Omegle user claiming to be student posts SICK threat to shoot up Brooklyn high school and livestream it

Omegle user claiming to be student posts SICK threat to shoot up Brooklyn high school and livestream it
The Omegle user threatened to shoot up Millennium Brooklyn High School in a disturbing post (Wikimedia Commons)

BROOKLYN, NEW YORK: A person who claimed to be a student posted a sick threat on social media, saying they would shoot up an elite high school in Brooklyn days after the deadly Uvalde massacre. “I’m going to shoot up my school Millennium Brooklyn High School New York with a MP15 assault rifle and a Glock 17 pistol with hundreds of rounds of ammunition in a few weeks and Livestream it on my Instagram,” the person wrote on Omegle last week. The person also said they would play “dancin military style and abba gimme gimme eurobeat” music during the shooting.

An NYPD spokeswoman said that an employee at the Park Slope school reported the threat to police. “We’re investigating it,” Detective Denise Maroni said. The disturbing post also said, "I hope to take at least 15-30 people with me mostly in the classrooms or hallways, plus some people fleeing the building." They said they would not surrender to police and would “shoot through the windows to get them and before I do it I’ll send a link to my stream to everyone.” The user even listed the names of more than a dozen students to be murdered.


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The building where the school is located contains many other schools. An employee from Park Slope Collegiate, also in the building, sent an email to parent following the threats. "Last night, an unknown person posted a threat to one of the schools on our campus, Millennium Brooklyn High School, on a site called Omegle," the email said. The post appears copy and pasted from social media threats that have been made in previous months to schools throughout our area, but it does include the school name and the names of some students. We are taking the threat seriously…”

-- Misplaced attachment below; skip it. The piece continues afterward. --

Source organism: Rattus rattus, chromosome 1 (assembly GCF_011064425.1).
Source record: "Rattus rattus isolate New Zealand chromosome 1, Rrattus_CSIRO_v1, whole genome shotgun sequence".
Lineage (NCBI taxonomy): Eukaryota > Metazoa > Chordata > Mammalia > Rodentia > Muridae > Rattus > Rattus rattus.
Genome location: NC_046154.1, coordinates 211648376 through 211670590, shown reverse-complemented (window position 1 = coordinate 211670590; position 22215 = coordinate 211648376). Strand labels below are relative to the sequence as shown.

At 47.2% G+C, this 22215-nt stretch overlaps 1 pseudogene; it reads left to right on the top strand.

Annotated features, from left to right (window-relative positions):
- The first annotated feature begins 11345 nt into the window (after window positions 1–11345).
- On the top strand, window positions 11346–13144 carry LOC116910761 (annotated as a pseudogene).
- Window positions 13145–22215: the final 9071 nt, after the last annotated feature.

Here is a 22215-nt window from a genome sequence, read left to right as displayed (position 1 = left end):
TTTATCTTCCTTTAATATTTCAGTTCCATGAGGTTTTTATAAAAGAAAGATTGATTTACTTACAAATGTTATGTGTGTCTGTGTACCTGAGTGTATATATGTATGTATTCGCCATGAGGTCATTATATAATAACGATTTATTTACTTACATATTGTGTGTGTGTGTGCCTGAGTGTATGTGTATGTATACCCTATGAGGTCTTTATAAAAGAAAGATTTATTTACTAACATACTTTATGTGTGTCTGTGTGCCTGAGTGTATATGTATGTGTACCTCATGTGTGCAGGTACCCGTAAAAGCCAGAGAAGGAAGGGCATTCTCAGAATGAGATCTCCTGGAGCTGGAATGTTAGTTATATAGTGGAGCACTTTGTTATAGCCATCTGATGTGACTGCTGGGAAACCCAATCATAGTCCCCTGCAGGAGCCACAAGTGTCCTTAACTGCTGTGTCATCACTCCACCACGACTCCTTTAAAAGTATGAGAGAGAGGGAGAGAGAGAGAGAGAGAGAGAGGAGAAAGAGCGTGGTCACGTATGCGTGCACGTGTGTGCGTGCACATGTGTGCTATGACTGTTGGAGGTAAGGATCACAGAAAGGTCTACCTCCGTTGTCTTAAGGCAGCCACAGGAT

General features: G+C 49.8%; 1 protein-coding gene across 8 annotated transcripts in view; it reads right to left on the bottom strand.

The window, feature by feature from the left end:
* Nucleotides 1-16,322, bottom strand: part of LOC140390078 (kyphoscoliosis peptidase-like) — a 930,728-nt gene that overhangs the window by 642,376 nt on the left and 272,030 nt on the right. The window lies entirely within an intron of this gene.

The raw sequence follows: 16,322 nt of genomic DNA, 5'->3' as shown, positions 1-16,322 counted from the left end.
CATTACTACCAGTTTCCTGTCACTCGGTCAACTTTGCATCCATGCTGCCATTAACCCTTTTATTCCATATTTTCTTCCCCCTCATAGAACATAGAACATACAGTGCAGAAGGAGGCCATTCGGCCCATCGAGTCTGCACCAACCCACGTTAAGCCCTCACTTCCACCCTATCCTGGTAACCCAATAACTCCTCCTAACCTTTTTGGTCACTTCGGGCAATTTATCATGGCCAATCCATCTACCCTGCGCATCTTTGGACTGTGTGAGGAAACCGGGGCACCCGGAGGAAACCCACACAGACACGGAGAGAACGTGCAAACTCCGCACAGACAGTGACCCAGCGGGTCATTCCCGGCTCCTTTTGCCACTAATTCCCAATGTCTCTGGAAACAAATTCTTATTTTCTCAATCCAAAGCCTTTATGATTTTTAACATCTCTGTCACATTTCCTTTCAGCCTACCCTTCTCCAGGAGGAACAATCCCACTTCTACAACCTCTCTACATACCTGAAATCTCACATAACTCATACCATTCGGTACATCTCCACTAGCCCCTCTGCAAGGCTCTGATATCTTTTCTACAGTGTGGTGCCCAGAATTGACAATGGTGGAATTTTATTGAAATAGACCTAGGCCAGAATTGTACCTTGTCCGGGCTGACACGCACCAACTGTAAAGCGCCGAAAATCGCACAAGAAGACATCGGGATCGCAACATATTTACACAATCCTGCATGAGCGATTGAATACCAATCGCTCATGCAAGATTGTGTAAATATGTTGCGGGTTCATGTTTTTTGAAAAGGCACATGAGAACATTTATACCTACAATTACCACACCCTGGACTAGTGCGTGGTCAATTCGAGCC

Omegle is a free online chat website. Users do not need to register to use the service. It randomly pairs users in one-on-one chat sessions, where the users are known only as "You" and "Stranger" or "Stranger 1" and "Stranger 2". The site introduced a video conferencing feature in Marxh 2010.

Launched on March 25, 2009, the site was created by 18-year-old Leif K-Brooks of Brattleboro, Vermont. Before 2013, the site was criticized for not censoring contributions through a profanity filter. Users reported encountering nudity or sexual content on camera. Omegle implemented a "monitored" video chat after January 2013 to protect people under the age of 18 from harmful content. 

Omegle is facing a $22 million lawsuit, filed in 2019, after a former user became victim of child sex exploitation. The 11-year-old plaintiff encountered a Canadian pedophile who blackmailed her into digital sexual slavery back in 2014. As per the lawsuit, Omegle knowingly allowed pairing minors with pedophiles due to a splash screen warning that said, “Predators have been known to use Omegle, so please be careful”. The warning has since been removed from the website.

A deadly massacre unfolded at Robb Elementary school in Uvalde on May 24 when 18-year-old Salvador Ramos barricaded himself inside a classroom and slaughtered 19 students and two teachers. Police faced sharp criticism for allegedly failing to stop the shooting quickly enough and come to the victims' rescue on time. Ramos was ultimately shot dead by an off-duty Customs and Border Protection agent from an elite tactical unit. 

A memorial dedicated to the 19 children and two adults killed in the Uvalde shooting (Photo by Brandon Bell/Getty Images)

In another incident, Florida Police released a mugshot of a 5th grader who threatened to carry out a school shooting days after the deadly Uvalde massacre. Lee County Sheriff’s Office identified the boy as Daniel Issac Marquez, 10, a student at Patriot Elementary School in Cape Coral. He was handcuffed and walked into a police cruiser for his written threat. Defending publicly exposing the juvenile, Lee County Sheriff Carmine Marceno said that "a child pulling a trigger equals the same aftermath." Videos of the boy's arrest were also posted on social media by police. 

Days after the Uvalde shooting, a 16-year-old boy was also arrested after threatening a mass shooting at a Long Island high school on social media. Suffolk County District Attorney’s Office said that the boy was arrested for making a terroristic threat. He allegedly made an Instagram post on his 'Bellport Scholars' page, warning that there could be a shooting at Bellport High School the next day.

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